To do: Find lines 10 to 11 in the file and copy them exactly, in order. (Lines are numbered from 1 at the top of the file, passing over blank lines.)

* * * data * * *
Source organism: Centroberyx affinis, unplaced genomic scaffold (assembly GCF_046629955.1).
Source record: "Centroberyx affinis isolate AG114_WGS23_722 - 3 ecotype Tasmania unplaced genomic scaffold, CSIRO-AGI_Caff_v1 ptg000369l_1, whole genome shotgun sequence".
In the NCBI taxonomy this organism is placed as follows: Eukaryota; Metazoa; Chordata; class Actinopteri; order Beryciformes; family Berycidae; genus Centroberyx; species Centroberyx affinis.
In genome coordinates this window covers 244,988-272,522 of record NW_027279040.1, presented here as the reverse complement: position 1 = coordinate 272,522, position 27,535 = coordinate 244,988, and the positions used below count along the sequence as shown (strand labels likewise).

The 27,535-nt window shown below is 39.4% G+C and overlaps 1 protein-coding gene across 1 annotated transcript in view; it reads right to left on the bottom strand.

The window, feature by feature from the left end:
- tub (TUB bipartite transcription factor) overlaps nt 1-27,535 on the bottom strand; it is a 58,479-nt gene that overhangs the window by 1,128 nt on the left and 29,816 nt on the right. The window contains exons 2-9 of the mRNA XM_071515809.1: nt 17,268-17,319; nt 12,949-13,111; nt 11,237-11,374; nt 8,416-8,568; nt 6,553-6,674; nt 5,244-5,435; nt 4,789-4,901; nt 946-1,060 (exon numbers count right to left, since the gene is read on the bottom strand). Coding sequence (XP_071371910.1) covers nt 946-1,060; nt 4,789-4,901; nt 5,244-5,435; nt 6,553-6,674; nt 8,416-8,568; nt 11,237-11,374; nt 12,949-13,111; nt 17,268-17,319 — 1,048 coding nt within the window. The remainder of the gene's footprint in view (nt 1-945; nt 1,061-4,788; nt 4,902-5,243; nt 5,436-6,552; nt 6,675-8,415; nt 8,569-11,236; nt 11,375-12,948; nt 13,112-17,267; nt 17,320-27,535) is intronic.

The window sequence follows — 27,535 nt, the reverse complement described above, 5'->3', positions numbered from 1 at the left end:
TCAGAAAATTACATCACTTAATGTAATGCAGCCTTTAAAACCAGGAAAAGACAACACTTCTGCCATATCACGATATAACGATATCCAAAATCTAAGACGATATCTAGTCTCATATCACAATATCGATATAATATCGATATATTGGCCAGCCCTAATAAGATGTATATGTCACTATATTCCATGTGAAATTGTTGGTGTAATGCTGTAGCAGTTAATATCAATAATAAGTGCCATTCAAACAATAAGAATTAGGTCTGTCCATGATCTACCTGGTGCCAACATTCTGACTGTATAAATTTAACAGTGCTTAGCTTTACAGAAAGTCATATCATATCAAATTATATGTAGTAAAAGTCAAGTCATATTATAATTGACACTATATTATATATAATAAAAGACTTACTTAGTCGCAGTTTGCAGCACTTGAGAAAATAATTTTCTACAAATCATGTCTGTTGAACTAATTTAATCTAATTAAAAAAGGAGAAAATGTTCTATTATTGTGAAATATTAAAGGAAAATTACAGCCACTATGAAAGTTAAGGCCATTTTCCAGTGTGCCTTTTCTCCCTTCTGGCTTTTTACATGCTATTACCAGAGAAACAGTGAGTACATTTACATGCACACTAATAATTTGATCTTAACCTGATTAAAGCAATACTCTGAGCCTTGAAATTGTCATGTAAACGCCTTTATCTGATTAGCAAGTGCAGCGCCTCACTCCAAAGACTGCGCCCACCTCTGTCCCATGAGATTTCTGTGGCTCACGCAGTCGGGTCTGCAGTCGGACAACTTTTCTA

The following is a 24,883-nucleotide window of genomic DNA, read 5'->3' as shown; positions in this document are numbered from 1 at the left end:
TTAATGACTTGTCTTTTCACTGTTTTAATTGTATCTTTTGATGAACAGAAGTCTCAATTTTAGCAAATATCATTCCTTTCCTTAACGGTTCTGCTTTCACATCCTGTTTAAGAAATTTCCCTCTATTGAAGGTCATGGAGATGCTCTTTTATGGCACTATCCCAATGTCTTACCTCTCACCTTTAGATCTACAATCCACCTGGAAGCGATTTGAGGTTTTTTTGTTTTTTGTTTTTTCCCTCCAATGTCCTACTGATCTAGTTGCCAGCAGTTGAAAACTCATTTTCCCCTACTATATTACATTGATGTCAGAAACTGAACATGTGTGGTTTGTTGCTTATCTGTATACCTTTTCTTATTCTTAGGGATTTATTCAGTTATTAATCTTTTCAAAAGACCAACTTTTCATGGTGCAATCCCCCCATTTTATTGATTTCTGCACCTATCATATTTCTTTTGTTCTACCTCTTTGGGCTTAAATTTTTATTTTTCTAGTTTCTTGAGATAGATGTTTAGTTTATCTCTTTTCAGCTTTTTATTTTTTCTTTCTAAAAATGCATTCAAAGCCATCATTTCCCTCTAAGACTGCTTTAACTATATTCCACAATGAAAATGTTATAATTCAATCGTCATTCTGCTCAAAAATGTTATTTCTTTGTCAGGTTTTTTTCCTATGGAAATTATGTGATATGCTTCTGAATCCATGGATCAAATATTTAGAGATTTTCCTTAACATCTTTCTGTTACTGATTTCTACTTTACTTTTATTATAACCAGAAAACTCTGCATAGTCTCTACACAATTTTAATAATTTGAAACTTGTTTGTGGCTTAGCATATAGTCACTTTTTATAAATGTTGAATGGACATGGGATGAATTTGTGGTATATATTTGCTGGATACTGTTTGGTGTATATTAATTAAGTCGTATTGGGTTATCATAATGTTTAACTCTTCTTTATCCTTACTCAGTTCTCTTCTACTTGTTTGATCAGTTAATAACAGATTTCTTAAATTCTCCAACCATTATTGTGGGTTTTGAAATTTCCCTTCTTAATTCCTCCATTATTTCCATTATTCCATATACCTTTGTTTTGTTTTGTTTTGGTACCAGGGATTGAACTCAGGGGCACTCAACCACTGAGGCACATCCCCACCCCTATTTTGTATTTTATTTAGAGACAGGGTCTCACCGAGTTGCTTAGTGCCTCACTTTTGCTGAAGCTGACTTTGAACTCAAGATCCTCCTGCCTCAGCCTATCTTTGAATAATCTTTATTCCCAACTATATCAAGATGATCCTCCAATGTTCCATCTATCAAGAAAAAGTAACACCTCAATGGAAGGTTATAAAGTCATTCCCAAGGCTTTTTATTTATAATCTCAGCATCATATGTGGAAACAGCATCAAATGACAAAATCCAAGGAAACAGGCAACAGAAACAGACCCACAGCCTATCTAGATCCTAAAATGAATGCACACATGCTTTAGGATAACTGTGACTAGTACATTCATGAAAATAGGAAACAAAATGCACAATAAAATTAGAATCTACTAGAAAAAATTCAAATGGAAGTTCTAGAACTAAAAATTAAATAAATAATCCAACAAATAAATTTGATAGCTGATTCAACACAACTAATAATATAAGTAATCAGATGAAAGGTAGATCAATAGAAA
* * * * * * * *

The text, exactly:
The following is a 24,883-nucleotide window of genomic DNA, read 5'->3' as shown; positions in this document are numbered from 1 at the left end:
TTAATGACTTGTCTTTTCACTGTTTTAATTGTATCTTTTGATGAACAGAAGTCTCAATTTTAGCAAATATCATTCCTTTCCTTAACGGTTCTGCTTTCACATCCTGTTTAAGAAATTTCCCTCTATTGAAGGTCATGGAGATGCTCTTTTATGGCACTATCCCAATGTCTTACCTCTCACCTTTAGATCTACAATCCACCTGGAAGCGATTTGAGGTTTTTTTGTTTTTTGTTTTTTCCCTCCAATGTCCTACTGATCTAGTTGCCAGCAGTTGAAAACTCATTTTCCCCTACTATATTACATTGATGTCAGAAACTGAACATGTGTGGTTTGTTGCTTATCTGTATACCTTTTCTTATTCTTAGGGATTTATTCAGTTATTAATCTTTTCAAAAGACCAACTTTTCATGGTGCAATCCCCCCATTTTATTGATTTCTGCACCTATCATATTTCTTTTGTTCTACCTCTTTGGGCTTAAATTTTTATTTTTCTAGTTTCTTGAGATAGATGTTTAGTTTATCTCTTTTCAGCTTTTTATTTTTTCTTTCTAAAAATGCATTCAAAGCCATCATTTCCCTCTAAGACTGCTTTAACTATATTCCACAATGAAAATGTTATAATTCAATCGTCATTCTGCTCAAAAATGTTATTTCTTTGTCAGGTTTTTTTCCTATGGAAATTATGTGATATGCTTCTGAATCCATGGATCAAATATTTAGAGATTTTCCTTAACATCTTTCTGTTACTGATTTCTACTTTACTTTTATTATAACCAGAAAACTCTGCATAGTCTCTACACAATTTTAATAATTTGAAACTTGTTTGTGGCTTAGCATATAGTCACTTTTTATAAATGTTGAATGGACATGGGATGAATTTGTGGTATATATTTGCTGGATACTGTTTGGTGTATATTAATTAAGTCGTATTGGGTTATCATAATGTTTAACTCTTCTTTATCCTTACTCAGTTCTCTTCTACTTGTTTGATCAGTTAATAACAGATTTCTTAAATTCTCCAACCATTATTGTGGGTTTTGAAATTTCCCTTCTTAATTCCTCCATTATTTCCATTATTCCATATACCTTTGTTTTGTTTTGTTTTGGTACCAGGGATTGAACTCAGGGGCACTCAACCACTGAGGCACATCCCCACCCCTATTTTGTATTTTATTTAGAGACAGGGTCTCACCGAGTTGCTTAGTGCCTCACTTTTGCTGAAGCTGACTTTGAACTCAAGATCCTCCTGCCTCAGCCTATCTTTGAATAATCTTTATTCCCAACTATATCAAGATGATCCTCCAATGTTCCATCTATCAAGAAAAAGTAACACCTCAATGGAAGGTTATAAAGTCATTCCCAAGGCTTTTTATTTATAATCTCAGCATCATATGTGGAAACAGCATCAAATGACAAAATCCAAGGAAACAGGCAACAGAAACAGACCCACAGCCTATCTAGATCCTAAAATGAATGCACACATGCTTTAGGATAACTGTGACTAGTACATTCATGAAAATAGGAAACAAAATGCACAATAAAATTAGAATCTACTAGAAAAAATTCAAATGGAAGTTCTAGAACTAAAAATTAAATAAATAATCCAACAAATAAATTTGATAGCTGATTCAACACAACTAATAATATAAGTAATCAGATGAAAGGTAGATCAATAGAAA